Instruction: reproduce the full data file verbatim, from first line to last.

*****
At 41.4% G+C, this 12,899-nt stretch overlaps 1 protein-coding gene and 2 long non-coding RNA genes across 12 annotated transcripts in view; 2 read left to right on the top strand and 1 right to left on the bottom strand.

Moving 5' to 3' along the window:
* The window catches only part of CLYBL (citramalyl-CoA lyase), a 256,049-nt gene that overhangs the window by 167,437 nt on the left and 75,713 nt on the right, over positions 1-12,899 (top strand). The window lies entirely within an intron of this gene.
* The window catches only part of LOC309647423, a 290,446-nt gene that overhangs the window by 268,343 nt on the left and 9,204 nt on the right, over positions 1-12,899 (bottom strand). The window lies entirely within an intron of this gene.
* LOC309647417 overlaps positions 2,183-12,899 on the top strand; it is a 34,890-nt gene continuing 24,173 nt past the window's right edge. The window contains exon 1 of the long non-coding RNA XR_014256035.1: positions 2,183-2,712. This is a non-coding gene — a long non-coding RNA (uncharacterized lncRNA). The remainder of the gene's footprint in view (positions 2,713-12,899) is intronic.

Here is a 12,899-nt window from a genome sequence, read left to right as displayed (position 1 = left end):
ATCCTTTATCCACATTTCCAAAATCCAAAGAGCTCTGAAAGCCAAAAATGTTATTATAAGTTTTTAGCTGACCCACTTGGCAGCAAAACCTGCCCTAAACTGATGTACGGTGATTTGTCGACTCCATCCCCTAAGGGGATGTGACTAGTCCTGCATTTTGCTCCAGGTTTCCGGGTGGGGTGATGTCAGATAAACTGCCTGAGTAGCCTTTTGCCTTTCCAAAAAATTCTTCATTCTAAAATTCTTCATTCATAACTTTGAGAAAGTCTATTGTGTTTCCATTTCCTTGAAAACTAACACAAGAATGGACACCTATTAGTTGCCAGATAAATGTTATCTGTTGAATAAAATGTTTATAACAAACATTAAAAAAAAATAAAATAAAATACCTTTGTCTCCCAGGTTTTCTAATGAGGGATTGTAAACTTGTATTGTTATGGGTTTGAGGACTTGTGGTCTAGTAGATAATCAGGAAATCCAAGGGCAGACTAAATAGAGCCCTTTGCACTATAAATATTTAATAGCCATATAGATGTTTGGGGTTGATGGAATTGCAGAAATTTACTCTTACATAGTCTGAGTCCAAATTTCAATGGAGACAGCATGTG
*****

At 41.4% G+C, this 12,899-nt stretch overlaps 1 protein-coding gene and 2 long non-coding RNA genes across 12 annotated transcripts in view; 2 read left to right on the top strand and 1 right to left on the bottom strand.

Moving 5' to 3' along the window:
* The window catches only part of CLYBL (citramalyl-CoA lyase), a 256,049-nt gene that overhangs the window by 167,437 nt on the left and 75,713 nt on the right, over positions 1-12,899 (top strand). The window lies entirely within an intron of this gene.
* The window catches only part of LOC309647423, a 290,446-nt gene that overhangs the window by 268,343 nt on the left and 9,204 nt on the right, over positions 1-12,899 (bottom strand). The window lies entirely within an intron of this gene.
* LOC309647417 overlaps positions 2,183-12,899 on the top strand; it is a 34,890-nt gene continuing 24,173 nt past the window's right edge. The window contains exon 1 of the long non-coding RNA XR_014256035.1: positions 2,183-2,712. This is a non-coding gene — a long non-coding RNA (uncharacterized lncRNA). The remainder of the gene's footprint in view (positions 2,713-12,899) is intronic.

Here is a 12,899-nt window from a genome sequence, read left to right as displayed (position 1 = left end):
ATCCTTTATCCACATTTCCAAAATCCAAAGAGCTCTGAAAGCCAAAAATGTTATTATAAGTTTTTAGCTGACCCACTTGGCAGCAAAACCTGCCCTAAACTGATGTACGGTGATTTGTCGACTCCATCCCCTAAGGGGATGTGACTAGTCCTGCATTTTGCTCCAGGTTTCCGGGTGGGGTGATGTCAGATAAACTGCCTGAGTAGCCTTTTGCCTTTCCAAAAAATTCTTCATTCTAAAATTCTTCATTCATAACTTTGAGAAAGTCTATTGTGTTTCCATTTCCTTGAAAACTAACACAAGAATGGACACCTATTAGTTGCCAGATAAATGTTATCTGTTGAATAAAATGTTTATAACAAACATTAAAAAAAAATAAAATAAAATACCTTTGTCTCCCAGGTTTTCTAATGAGGGATTGTAAACTTGTATTGTTATGGGTTTGAGGACTTGTGGTCTAGTAGATAATCAGGAAATCCAAGGGCAGACTAAATAGAGCCCTTTGCACTATAAATATTTAATAGCCATATAGATGTTTGGGGTTGATGGAATTGCAGAAATTTACTCTTACATAGTCTGAGTCCAAATTTCAATGGAGACAGCATGTG